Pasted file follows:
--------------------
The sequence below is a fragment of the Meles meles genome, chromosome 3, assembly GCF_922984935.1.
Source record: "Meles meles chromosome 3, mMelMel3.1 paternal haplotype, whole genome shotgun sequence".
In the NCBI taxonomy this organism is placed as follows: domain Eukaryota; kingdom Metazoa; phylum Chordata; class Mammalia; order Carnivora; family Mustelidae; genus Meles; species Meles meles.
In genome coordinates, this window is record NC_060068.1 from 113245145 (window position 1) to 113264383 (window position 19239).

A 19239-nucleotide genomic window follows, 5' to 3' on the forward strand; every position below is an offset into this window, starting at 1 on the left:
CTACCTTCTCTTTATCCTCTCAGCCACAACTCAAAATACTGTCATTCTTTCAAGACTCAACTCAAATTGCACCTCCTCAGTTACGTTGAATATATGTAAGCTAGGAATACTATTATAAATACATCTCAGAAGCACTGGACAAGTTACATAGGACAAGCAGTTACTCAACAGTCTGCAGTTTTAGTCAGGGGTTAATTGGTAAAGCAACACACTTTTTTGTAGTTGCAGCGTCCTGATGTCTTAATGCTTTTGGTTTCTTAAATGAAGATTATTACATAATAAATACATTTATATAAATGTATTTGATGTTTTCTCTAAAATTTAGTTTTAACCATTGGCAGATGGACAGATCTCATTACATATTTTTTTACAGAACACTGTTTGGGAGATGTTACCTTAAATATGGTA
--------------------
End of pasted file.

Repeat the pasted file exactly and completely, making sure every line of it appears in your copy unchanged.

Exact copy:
The sequence below is a fragment of the Meles meles genome, chromosome 3, assembly GCF_922984935.1.
Source record: "Meles meles chromosome 3, mMelMel3.1 paternal haplotype, whole genome shotgun sequence".
In the NCBI taxonomy this organism is placed as follows: domain Eukaryota; kingdom Metazoa; phylum Chordata; class Mammalia; order Carnivora; family Mustelidae; genus Meles; species Meles meles.
In genome coordinates, this window is record NC_060068.1 from 113245145 (window position 1) to 113264383 (window position 19239).

A 19239-nucleotide genomic window follows, 5' to 3' on the forward strand; every position below is an offset into this window, starting at 1 on the left:
CTACCTTCTCTTTATCCTCTCAGCCACAACTCAAAATACTGTCATTCTTTCAAGACTCAACTCAAATTGCACCTCCTCAGTTACGTTGAATATATGTAAGCTAGGAATACTATTATAAATACATCTCAGAAGCACTGGACAAGTTACATAGGACAAGCAGTTACTCAACAGTCTGCAGTTTTAGTCAGGGGTTAATTGGTAAAGCAACACACTTTTTTGTAGTTGCAGCGTCCTGATGTCTTAATGCTTTTGGTTTCTTAAATGAAGATTATTACATAATAAATACATTTATATAAATGTATTTGATGTTTTCTCTAAAATTTAGTTTTAACCATTGGCAGATGGACAGATCTCATTACATATTTTTTTACAGAACACTGTTTGGGAGATGTTACCTTAAATATGGTA